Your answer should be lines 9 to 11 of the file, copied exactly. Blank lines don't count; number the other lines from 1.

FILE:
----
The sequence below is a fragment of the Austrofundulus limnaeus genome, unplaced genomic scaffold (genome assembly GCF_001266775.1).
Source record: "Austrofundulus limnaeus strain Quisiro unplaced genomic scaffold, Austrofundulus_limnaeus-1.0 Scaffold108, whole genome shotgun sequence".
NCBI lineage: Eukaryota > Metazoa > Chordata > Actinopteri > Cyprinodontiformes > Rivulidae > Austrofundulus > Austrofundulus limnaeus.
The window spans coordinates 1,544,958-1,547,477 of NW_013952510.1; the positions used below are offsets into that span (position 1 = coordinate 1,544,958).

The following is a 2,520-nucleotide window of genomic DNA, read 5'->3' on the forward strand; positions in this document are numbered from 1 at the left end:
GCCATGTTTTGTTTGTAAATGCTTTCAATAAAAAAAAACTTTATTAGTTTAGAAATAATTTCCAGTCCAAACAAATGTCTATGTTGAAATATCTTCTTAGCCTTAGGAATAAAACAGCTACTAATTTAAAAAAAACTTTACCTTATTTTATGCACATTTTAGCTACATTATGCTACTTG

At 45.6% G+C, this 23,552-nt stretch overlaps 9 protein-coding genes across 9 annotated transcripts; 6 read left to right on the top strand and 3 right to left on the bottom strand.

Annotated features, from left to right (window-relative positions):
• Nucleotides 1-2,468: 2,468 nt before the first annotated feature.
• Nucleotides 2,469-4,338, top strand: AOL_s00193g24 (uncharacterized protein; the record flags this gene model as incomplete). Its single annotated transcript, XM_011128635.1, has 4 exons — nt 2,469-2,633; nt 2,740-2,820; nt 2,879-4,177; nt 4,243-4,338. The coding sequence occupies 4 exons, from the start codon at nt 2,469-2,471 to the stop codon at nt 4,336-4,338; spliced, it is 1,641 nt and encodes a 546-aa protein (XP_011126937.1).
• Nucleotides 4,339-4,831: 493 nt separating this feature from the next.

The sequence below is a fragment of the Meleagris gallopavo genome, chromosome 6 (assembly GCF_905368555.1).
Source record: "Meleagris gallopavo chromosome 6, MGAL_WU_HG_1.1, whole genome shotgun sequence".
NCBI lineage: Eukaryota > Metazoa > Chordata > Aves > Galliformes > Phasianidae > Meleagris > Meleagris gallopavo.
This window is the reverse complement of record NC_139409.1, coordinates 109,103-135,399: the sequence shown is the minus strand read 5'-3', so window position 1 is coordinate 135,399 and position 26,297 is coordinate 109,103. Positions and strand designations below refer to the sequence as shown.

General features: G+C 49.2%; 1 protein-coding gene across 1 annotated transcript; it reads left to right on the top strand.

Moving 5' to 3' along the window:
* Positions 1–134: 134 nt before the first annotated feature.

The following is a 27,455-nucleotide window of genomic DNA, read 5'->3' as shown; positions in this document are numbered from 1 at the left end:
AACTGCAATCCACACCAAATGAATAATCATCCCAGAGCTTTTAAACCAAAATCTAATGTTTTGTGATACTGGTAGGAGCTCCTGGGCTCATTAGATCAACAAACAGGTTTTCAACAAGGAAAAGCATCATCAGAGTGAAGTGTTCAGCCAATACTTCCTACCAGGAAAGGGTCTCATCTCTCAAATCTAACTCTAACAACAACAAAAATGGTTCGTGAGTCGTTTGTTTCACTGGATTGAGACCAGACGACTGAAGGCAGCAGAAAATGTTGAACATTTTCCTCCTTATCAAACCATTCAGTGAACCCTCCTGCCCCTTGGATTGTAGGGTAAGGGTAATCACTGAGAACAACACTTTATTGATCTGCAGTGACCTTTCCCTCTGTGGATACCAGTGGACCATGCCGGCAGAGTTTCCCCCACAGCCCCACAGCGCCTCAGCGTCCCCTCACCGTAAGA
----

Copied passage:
• Nucleotides 1-2,468: 2,468 nt before the first annotated feature.
• Nucleotides 2,469-4,338, top strand: AOL_s00193g24 (uncharacterized protein; the record flags this gene model as incomplete). Its single annotated transcript, XM_011128635.1, has 4 exons — nt 2,469-2,633; nt 2,740-2,820; nt 2,879-4,177; nt 4,243-4,338. The coding sequence occupies 4 exons, from the start codon at nt 2,469-2,471 to the stop codon at nt 4,336-4,338; spliced, it is 1,641 nt and encodes a 546-aa protein (XP_011126937.1).
• Nucleotides 4,339-4,831: 493 nt separating this feature from the next.